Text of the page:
(Green Car Reports) — From phones to computing to power tools, cutting the cord has been a mark of progress—and much in the same way, wireless charging for EVs could be a game-changer.
With Tesla finally teasing a wireless inductive charging pad within the various forward-looking statements of its Investor Day presentation on Wednesday, consider it game on.
Tesla provided no details about when and even if it might be offering the tech to owners. But with its promise of daily charging without having to manage charge connectors morning and night, there’s likely a very good reason the company decided to include it among glimpses of “cool s***” in its charging future.
“We’ve got to scale our infrastructure, and yes, we want to power it via renewable sources,” said Rebecca Tinucci, Tesla’s head of global charging infrastructure, in concluding the Charging portion of the presentation. “But we’re Tesla, so we also want to make sure that we’re continuing to focus on providing really incredible charging experiences.”
In the presentation slide, on one side was what appears to be a new rendering of the Southern California diner and Supercharger station that Tesla has teased for a long time. On the other side of the slide was a wireless charging pad below a garage-parked Tesla Model S.
It’s also a necessary technology component for self-driving vehicles—and a more elegant approach than the prototype snake charger Tesla has shown in the past.
WiTricity, one of the leading companies focusing toward inductive EV charging for passenger vehicles, wouldn’t comment about whether the example shown with the Tesla is theirs or a licensed form of their technology. However the company has fitted both a Tesla Model 3 and Ford Mustang Mach-E with wireless charging tech for demonstration purposes, and it’s the only company that supplies the technology to a factory OEM application outside China with the Genesis GV60 in its home market of South Korea.
About five years ago BMW and Mercedes-Benz both planned to offer the feature, but both ultimately reversed course—with Mercedes’ availability nixed and BMW limiting availability to a lease-only pilot program with the 530e plug-in hybrid. But an SAE standard ratified in 2020 that assures interoperability, plus interest and investment from a range of suppliers—including Siemens, which took a minority investment in WiTricity—has altogether helped nudge the tech closer to market now.
Tesla isn’t the only company to give the tech the spotlight in recent months. At CES in January, Stellantis’ Ram truck brand teased an inductive charging robot that might allow hands-free charging without parking in exactly the same spot every day.
WiTricity expects an inflection point in the market around 2025 or 2026, when it sees a wider range of luxury and then mass-market models offering the tech as a feature or option. But if Tesla adopts the technology widely around then, it could help significantly lower the cost of entry for the technology.
“History has shown us that things that can go wireless do,” Amy Barzdukas, WiTricity’s chief marketing officer, said to Green Car Reports.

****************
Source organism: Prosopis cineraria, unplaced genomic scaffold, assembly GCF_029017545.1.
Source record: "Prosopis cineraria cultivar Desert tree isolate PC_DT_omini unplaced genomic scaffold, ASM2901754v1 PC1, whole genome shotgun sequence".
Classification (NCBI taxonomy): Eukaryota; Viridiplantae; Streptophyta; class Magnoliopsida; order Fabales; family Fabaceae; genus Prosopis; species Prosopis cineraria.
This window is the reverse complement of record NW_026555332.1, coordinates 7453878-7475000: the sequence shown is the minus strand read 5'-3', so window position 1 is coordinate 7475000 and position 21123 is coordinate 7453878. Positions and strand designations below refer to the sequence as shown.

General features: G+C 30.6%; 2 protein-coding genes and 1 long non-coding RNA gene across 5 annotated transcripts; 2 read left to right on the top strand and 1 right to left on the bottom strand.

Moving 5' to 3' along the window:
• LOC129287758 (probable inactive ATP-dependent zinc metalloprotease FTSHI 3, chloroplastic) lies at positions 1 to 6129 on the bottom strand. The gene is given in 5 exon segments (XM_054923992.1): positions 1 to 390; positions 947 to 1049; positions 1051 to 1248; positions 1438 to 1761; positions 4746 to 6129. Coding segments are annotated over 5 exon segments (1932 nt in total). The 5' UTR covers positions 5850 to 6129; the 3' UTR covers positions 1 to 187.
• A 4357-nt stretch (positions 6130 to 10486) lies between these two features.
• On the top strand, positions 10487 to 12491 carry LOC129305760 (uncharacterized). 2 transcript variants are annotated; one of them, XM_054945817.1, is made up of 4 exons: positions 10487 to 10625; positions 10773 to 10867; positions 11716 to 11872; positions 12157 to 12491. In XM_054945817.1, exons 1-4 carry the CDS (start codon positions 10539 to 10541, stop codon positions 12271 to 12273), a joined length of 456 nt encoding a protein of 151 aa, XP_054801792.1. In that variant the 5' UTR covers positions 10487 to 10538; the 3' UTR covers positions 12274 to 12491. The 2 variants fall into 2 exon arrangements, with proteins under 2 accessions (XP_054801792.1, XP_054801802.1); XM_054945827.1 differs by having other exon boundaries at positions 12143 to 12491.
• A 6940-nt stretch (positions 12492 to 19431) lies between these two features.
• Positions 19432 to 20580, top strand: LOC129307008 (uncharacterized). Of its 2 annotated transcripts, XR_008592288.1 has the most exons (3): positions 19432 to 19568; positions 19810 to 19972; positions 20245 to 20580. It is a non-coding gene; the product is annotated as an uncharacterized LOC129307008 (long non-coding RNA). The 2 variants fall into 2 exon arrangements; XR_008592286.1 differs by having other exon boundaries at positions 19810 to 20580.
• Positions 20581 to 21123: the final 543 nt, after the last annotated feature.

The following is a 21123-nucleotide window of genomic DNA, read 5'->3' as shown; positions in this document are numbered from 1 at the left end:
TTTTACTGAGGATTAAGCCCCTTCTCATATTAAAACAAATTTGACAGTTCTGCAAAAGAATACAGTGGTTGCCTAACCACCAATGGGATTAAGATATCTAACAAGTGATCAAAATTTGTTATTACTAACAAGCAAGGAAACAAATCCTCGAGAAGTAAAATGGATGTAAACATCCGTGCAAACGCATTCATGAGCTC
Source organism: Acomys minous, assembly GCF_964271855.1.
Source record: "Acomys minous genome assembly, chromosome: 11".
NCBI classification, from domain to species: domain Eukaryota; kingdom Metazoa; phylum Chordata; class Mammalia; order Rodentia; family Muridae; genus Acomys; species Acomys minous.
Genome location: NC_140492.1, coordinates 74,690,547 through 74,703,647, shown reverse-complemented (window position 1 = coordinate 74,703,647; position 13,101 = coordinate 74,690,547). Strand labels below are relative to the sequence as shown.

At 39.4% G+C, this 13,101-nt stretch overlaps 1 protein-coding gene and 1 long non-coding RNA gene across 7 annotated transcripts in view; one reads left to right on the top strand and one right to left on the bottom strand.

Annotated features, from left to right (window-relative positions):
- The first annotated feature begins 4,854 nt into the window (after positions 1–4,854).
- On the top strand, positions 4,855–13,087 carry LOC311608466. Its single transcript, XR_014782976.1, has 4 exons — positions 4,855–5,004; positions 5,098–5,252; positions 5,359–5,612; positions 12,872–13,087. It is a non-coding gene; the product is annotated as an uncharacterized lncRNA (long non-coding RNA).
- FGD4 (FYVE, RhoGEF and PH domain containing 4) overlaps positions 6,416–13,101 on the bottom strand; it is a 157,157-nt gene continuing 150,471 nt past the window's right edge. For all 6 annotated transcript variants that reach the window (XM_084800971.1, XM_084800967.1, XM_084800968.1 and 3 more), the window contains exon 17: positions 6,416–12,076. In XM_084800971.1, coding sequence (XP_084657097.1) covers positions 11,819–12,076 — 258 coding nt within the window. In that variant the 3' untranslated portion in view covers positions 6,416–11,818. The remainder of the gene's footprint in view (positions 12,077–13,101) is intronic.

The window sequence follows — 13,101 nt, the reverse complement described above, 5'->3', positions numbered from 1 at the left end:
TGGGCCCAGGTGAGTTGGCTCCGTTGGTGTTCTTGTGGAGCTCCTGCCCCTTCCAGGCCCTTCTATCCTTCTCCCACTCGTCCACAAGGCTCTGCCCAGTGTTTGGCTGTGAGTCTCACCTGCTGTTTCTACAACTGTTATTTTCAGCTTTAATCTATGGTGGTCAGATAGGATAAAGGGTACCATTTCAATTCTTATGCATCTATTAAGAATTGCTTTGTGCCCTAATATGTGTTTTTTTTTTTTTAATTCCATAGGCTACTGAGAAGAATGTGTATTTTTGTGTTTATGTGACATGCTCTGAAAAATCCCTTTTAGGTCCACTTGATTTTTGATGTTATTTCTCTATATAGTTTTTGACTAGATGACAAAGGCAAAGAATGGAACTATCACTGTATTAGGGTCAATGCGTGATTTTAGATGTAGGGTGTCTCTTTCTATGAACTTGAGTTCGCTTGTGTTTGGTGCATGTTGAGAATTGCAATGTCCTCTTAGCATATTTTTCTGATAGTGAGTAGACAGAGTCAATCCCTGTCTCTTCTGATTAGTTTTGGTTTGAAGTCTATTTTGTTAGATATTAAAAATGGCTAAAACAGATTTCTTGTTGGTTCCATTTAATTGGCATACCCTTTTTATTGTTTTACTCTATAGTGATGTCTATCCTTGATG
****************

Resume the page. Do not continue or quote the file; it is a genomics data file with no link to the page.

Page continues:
And based on another piece of news to emerge from Investor Day—that Tesla will adopt bidirectional charging capability—going wireless with charging makes even more sense, Barzdukas argued.
“We demonstrated that wireless charging can be bidirectional; that’s become an increased focus, and we see some great opportunities where wireless charging can play a role in stabilizing the grid, because it can allow for passive V2G,” she said. “You don’t have to remember to plug it in to be able to have that support, whether it’s commercial fleets or private individuals, once the regulatory and utility issues get ironed out.”
A study conducted last year for WiTricity among those who currently own an EV or intend to get one within two years showed support. Bidirectional wireless charging placed at the top among premium tech features—topping self-driving capability, premium audio, and park assist. More than 75% of respondents said that they would install wireless charging in their driveway or garage.
That survey didn’t talk cost, and while there have already been some aftermarket entries for Tesla vehicles, the few thousand dollars for a pair of pads and related components has been one of the prohibiting factors up until now.
Costs will drop significantly as the technology is deployed at volume, as materials improve and parts are consolidated, Barzdukas added.
“The price for a wireless charger in 2030 should be easily commensurate with a plug,” the WiTricity executive said.
Efficiency matters for Tesla owners, and it was one of the themes of the Investor Day presentation. So it’s worth pointing out that WiTricity’s tech receives 99% of the energy it sends, coil-to-coil, while its efficiency overall, from the circuit box to vehicle battery, is about 90% to 92%—in the same range as most plug-in charging.
Charging rates are comparable to wired, too. Last June the company reported that its wireless charging system fitted to the Model 3 delivered about 10 kw to the car, equating to about 48 miles of range per hour. At that time, the company noted that its wireless charging wasn’t limited to 11 kw and higher-power versions are possible.
In the meantime, WiTricity plans to sell its setup in an aftermarket charging system for EVs, with the expansion later this year of an early beta test of the system.
And now that wireless charging tech has been linked to Tesla’s future—however tenuously—expect it to show up on more option lists for EVs of all brands sometime soon.